a) The Three Card Monte is a wallet made of letter paper. When made from paper with a card design printed on it, it has the trompe l'oeil effect of being three playing cards in a spread, the ones commonly used in a street hustle called, three card monte.
b) When open, the wallet gives easy access to three credit or identification cards and a finite amount of cash.
c) When closed, the model fits nicely into the breast pocket of your shirt.
Step 1: The Crease Pattern
a) In the printer dialog for Reader or kpdf or whatever your flavor is, please note that Page Scaling should be set for none. You want the lines to go all the way to the printable margins.
b) Note that mountain folds are signified with dash-dotted lines, valley folds by dashed lines. (For those unclear on the distinction).
Step 2: Mountain Fold the Top and Bottom of the Sheet
(Yes, the rightmost part of this is marked a valley fold -- you may safely ignore this. We'll be reversing it shortly.)
b) Rotate your paper 180 degrees and mountain fold again.
Origami is all about symmetry and repetition. So am i. (I am so.)
Step 3: Mountain Fold the Sides of the Sheet
Step 4: Making Pockets and Flaps
b) Flip it over, front to back.
c) Unfold the left flap.
d) Unfold the top flap.
e) Valley fold the left flap back. This will reverse a part of a crease. That's okay.
f) Valley fold the top flap back. This will reverse another part of a crease. Likewise, okay.
g) Like this. Now, rotate the model 180 degrees and repeat c-f on the diagonally opposite corner.
h) You have pockets and flaps! Flip the model over, back to front.
Step 5: Precreasing
b) Valley fold along the diagonal lines through all layers and unfold again, so that you still have this rectangle in front of you.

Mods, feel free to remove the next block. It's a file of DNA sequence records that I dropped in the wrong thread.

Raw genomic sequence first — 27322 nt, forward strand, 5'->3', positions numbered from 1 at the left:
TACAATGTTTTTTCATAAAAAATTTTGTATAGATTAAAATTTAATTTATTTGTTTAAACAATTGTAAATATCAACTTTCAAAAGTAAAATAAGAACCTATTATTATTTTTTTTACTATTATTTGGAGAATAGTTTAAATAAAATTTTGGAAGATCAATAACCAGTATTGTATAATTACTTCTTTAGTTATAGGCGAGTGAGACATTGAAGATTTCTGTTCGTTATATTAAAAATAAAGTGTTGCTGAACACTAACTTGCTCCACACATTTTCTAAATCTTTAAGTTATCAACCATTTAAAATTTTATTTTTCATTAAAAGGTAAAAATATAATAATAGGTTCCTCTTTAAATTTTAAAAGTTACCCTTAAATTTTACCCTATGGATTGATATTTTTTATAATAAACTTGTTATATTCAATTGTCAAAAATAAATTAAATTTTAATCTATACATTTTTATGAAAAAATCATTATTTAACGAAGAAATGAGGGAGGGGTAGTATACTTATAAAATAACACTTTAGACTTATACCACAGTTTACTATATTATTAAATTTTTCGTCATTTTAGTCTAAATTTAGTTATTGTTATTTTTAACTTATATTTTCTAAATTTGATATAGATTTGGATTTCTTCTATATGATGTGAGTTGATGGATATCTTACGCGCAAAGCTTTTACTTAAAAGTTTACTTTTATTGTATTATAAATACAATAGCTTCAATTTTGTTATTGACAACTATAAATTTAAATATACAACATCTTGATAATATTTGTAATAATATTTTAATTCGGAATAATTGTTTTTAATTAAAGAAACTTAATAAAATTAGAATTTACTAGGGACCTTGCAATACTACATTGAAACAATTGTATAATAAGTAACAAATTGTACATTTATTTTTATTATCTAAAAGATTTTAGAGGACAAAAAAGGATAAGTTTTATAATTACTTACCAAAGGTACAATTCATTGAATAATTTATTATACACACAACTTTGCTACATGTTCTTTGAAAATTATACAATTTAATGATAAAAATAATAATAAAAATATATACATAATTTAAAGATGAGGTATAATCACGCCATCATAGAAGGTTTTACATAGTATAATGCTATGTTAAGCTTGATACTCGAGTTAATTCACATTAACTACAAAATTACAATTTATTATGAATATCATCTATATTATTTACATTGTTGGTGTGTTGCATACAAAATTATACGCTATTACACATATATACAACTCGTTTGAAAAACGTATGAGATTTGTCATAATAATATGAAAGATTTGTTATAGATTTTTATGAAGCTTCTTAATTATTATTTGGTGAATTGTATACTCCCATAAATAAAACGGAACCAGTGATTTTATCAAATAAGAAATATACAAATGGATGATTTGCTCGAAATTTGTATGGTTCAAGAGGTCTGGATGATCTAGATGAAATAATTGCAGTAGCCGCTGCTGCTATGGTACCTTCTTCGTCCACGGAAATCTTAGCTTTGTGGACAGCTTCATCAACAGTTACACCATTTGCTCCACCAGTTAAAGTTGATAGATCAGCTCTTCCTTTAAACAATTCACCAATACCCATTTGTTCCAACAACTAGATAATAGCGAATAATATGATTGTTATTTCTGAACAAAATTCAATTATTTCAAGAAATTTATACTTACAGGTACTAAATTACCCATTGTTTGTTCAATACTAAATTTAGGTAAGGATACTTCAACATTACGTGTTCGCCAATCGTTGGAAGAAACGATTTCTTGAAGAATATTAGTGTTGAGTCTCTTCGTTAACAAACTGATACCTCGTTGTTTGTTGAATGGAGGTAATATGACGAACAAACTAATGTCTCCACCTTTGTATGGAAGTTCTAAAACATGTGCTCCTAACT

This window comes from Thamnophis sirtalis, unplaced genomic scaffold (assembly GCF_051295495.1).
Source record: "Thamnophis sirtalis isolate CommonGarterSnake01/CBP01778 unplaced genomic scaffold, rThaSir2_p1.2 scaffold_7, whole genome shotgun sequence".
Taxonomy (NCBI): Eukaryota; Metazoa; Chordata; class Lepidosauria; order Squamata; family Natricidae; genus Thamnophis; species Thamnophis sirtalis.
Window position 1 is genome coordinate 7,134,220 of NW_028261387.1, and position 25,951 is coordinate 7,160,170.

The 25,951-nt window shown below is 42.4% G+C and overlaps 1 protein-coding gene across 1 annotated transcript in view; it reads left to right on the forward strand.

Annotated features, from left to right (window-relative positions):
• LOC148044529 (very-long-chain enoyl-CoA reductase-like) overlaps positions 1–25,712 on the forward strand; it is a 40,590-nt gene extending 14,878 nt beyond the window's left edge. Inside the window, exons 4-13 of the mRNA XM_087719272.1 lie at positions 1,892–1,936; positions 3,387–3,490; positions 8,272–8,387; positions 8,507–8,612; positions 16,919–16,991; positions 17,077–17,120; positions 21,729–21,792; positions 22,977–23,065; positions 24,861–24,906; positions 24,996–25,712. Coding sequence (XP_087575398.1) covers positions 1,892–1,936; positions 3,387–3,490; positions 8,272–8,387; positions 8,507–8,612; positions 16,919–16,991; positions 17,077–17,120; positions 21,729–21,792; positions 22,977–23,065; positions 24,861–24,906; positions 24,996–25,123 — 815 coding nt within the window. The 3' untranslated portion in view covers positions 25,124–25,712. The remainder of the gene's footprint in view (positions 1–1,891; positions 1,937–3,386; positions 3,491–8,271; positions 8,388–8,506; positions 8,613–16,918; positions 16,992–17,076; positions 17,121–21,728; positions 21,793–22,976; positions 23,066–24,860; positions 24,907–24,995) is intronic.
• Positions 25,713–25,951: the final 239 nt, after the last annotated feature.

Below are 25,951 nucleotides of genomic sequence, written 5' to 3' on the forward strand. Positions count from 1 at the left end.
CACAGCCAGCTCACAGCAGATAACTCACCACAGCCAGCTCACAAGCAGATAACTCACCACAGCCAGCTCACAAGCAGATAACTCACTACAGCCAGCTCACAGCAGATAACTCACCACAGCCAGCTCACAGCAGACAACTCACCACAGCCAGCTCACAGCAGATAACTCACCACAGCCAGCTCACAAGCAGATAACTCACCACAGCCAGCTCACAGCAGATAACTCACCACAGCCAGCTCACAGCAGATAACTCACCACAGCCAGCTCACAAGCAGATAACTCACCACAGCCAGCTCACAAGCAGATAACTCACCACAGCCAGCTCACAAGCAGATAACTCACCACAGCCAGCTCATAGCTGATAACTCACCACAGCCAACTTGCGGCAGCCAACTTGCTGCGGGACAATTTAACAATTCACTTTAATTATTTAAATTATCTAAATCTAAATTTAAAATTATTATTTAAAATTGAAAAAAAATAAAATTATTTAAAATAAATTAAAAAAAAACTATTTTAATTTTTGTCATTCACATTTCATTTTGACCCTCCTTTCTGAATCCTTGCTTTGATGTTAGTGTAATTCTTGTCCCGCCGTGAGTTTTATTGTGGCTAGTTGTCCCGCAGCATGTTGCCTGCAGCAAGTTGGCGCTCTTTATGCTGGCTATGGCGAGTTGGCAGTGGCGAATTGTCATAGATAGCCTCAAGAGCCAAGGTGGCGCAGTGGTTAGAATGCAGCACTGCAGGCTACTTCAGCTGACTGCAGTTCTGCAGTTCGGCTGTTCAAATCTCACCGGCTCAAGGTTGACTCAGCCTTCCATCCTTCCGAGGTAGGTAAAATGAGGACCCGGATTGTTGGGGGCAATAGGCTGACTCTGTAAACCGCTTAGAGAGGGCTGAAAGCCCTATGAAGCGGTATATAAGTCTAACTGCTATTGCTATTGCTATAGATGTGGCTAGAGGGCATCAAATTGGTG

Step 6: Forming the Wallet
b) Like this.
c) Insert one of the flaps into the corresponding pocket.
d) It locks in, loosely. When the model is flattened, this will be a more secure lock. Repeat c on the other side.
Step 7: Let's Do the Twist!
b) Thusly. (That's right, I said, thusly. I have a Masters in English, so it's perfectly legal. That doesn't mean you should try it at home.)
c) Note that as you twist, the model flattens into a beautiful hexagonal shape.
d) The finished model.
Step 8: Putting Your Card in the Three Card Monte
b) Did I mention how nicely this wallet fits into your breast pocket?
Why not try this again with the trompe l'oeil patterns? If you're in the USA, you'll want the American letter paper version; if you're in a country that uses a nonhumanistic measuring system, you'll want the A4 version.(See below.)
Step 9: The Small Print
The artwork on the trompe l'oeil patterns is adapted from the work of David Bellot and is under his Lesser GNU Public License. The use of it in this work appears to me to be consistent with the language and the intent of this license. If you wish to use the patterns elsewhere, consult the license first.